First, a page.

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Old 04-09-2013   #7
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Default Re: Greg Cosell 2013 draft thread

Cosell’s Take: The safety switch, Part 2

In this context, the first safety I watched was Kenny Vaccaro of Texas. What initially stood out was how much he was utilized as a slot defender. He played significant snaps of man-to-man on wide receivers, including West Virginia’s Tavon Austin. Vaccaro was not the least bit overmatched versus Austin. There were many snaps in which he locked on, and stuck. He even ran down the seam with him. Vaccaro played man over the slot in every game I evaluated. Overall, he was very good at it.

Keep in mind that Vaccaro is 6’0”, 215 pounds. That’s very good size for the position. He was a smooth athlete with excellent movement skills. Not only did he display the ability to play man-to-man versus wide receivers, he also was utilized as a deep safety, both in single high coverage and 2 deep shells. In those situations, he was both fluid and active in coverage, and aggressive playing downhill in the run game. He always pressed to the ball, and demonstrated sideline-to-sideline range with outstanding play speed and a reckless attitude. He showed explosion as a tackler with natural pop. Overall, I saw Vaccaro as a multi-dimensional safety with an expansive skill set and no physical shortcomings that would limit defensive coordinators.

Then I put in the tape of Florida's Matt Elam. What a difference in body type! Unlike the long Vaccaro, Elam is short and very compact, less than 5-foot-10 and 208 pounds. But again, what immediately was apparent was he also aligned over the slot in Florida’s sub-packages, playing man-to-man just like Vaccaro. In the base defense, he played both single high and 2-deep. It was not hard to like Elam. He was active, aggressive and competitive. He covered, and he hit, with striking ability and force. He flashed explosive traits as an athletic and physical defender with multiple and interchangeable attributes to play effectively both in the box, and deep. The one concern, and it returns to what I discussed earlier, is man coverage versus tight ends. That’s where his lack of height comes into play. Elam is one of several players whose draft position I am anxious to see. Will teams see him as a Bob Sanders type player whose overall impact outweighs his potential coverage limitation? My guess is, yes.

With that in mind, my two favorite safeties to watch on film were Jonathan Cyprien of Florida International, and South Carolina’s DJ Swearinger. They likely won’t be the first two safeties drafted (although you never know), but that’s not my point. And by the way, they both will be NFL starters and quality players, maybe even as rookies.

Let’s start with Cyprien. The first thing I noticed when I plugged in the tape was his size and muscle definition. His dimensions are very similar to Vaccaro’s, but Cyprien just looks bigger and more defined. I said to myself, He’s a big dude. What really stood out was he played the game fast, with velocity, passion and tenacity. There’s no question there were times he was over-aggressive and reckless, although overall he played with an efficient mix of ferocity and control. Given his height – over six-foot – and his physique, he exhibited surprising (to me, anyway, since I had not seen him on television and knew little about his game before my tape study) athleticism, with excellent change of direction and closing speed.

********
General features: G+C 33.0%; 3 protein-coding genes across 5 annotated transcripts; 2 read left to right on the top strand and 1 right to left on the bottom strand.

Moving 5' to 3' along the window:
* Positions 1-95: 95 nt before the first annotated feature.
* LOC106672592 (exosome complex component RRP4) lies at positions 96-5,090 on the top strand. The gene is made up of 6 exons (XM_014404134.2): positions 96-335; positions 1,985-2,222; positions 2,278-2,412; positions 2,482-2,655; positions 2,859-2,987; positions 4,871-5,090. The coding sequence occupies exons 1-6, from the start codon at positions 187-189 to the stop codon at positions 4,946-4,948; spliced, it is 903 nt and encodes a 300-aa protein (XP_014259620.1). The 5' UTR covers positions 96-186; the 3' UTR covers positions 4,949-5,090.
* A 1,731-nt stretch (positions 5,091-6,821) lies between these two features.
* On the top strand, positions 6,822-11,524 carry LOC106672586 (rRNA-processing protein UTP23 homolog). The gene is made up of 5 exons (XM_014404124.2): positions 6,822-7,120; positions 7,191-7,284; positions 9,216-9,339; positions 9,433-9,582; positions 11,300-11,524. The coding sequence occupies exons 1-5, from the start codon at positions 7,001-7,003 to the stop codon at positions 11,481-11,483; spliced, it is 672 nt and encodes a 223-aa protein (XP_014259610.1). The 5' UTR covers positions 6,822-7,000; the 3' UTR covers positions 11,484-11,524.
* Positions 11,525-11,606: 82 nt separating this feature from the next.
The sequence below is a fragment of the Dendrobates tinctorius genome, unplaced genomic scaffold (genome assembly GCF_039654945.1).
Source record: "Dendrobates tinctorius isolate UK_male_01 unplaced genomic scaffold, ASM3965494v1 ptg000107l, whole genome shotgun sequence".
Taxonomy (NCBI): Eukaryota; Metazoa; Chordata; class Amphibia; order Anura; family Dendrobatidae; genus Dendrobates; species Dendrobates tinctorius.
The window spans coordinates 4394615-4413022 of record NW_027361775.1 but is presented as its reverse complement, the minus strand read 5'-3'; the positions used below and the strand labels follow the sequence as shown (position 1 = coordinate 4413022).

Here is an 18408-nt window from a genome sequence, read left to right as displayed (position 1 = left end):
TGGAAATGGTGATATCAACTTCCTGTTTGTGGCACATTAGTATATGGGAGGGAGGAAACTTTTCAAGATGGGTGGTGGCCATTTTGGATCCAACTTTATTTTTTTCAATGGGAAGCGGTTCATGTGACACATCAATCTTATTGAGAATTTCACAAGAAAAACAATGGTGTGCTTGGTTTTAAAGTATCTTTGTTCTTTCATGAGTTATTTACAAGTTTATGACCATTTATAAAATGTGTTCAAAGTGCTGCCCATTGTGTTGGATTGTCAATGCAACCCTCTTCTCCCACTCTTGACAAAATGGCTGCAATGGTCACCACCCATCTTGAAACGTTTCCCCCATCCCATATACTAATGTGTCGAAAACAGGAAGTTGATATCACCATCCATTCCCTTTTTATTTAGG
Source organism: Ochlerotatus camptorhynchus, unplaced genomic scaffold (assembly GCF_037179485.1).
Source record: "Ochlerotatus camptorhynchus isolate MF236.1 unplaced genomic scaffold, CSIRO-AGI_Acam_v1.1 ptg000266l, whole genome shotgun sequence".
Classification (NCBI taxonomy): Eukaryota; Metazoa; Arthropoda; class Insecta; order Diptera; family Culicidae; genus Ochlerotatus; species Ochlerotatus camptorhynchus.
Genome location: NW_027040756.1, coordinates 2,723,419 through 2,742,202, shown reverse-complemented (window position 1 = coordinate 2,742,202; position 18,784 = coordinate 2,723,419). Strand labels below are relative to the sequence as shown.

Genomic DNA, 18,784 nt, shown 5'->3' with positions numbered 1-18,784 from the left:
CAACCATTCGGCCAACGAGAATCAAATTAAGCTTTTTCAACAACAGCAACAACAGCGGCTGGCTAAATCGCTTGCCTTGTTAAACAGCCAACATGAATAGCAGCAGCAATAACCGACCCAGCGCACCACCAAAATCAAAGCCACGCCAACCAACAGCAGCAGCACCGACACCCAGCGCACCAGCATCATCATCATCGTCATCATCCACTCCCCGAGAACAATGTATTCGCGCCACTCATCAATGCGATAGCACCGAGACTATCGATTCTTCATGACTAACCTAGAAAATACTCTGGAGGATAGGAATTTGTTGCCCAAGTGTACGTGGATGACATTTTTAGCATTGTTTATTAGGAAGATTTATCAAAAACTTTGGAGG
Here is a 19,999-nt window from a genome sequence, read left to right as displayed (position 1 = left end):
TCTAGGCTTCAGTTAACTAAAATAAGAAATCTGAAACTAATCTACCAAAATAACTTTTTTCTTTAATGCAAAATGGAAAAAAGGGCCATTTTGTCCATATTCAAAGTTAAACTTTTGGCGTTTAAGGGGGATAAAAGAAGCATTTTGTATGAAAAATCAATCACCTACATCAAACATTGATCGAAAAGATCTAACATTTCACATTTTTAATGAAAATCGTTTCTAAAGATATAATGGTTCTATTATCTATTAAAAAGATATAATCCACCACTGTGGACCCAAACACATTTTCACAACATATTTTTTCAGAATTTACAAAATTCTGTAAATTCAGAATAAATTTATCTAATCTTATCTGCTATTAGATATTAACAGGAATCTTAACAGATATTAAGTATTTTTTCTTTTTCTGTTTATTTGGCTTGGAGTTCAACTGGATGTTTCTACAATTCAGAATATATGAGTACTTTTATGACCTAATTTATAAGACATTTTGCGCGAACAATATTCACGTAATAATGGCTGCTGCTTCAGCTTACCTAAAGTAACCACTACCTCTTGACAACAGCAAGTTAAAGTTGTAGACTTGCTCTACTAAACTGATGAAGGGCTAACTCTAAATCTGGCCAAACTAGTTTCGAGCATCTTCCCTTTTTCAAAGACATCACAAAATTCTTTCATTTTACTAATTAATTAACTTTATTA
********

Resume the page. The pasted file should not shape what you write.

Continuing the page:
Even as a deep defender, Cyprien showed a very smooth back pedal, with the ability to plant and drive with burst and speed. I must admit I did not expect that. And his range as a single high safety, with his size and stride length, was outstanding. He made an interception against Louisville that was as good as any I have seen this off-season breaking down college tape. He back pedaled as the single deep safety, at the same time reading quarterback Teddy Bridgewater. Bridgewater kept his head in the middle of the field, just as he was taught. Then he turned and delivered to the right sideline, about 20 yards down the field. Cyprien showed tremendous anticipation, range and speed to get to the boundary and make the interception. It was an extraordinary play.

I could see Cyprien becoming the best safety in this draft class three or four years down the road. If not, how about Swearinger? Forget about the 40 time. Those who focus on his timed speed miss the overall package. This kid played fast and decisively. There was a snap to his movement. He trusted his eyes, and he attacked aggressively. He showed excellent balance and body control breaking down to tackle in space. He competed with an edge. I loved his playing personality. He was clearly the tempo-setter for the South Carolina defense.

Here’s why I believe Swearinger transitions very well to the NFL. He played every position in the Gamecocks’ secondary. He has significant experience at safety, both deep and in the box, slot corner and outside corner. He played man-to-man against Tennessee wide receiver Justin Hunter both outside and in the slot, and he ran with Hunter. You know what really stood out when he played man, especially over the slot; he understood how to play to his safety help over the top. He undercut routes, taking away the throwing lane for the quarterback. That’s great awareness. I do not often see that with college defensive backs.

Swearinger’s position versatility fits the NFL game. You don’t have to project. It’s all there on tape. With the myriad responsibilities that safeties now must perform, and that coordinators need them to execute to game plan a fully dimensional defense, the adaptability of a player like Swearinger is critical in the constantly changing world of NFL offense.
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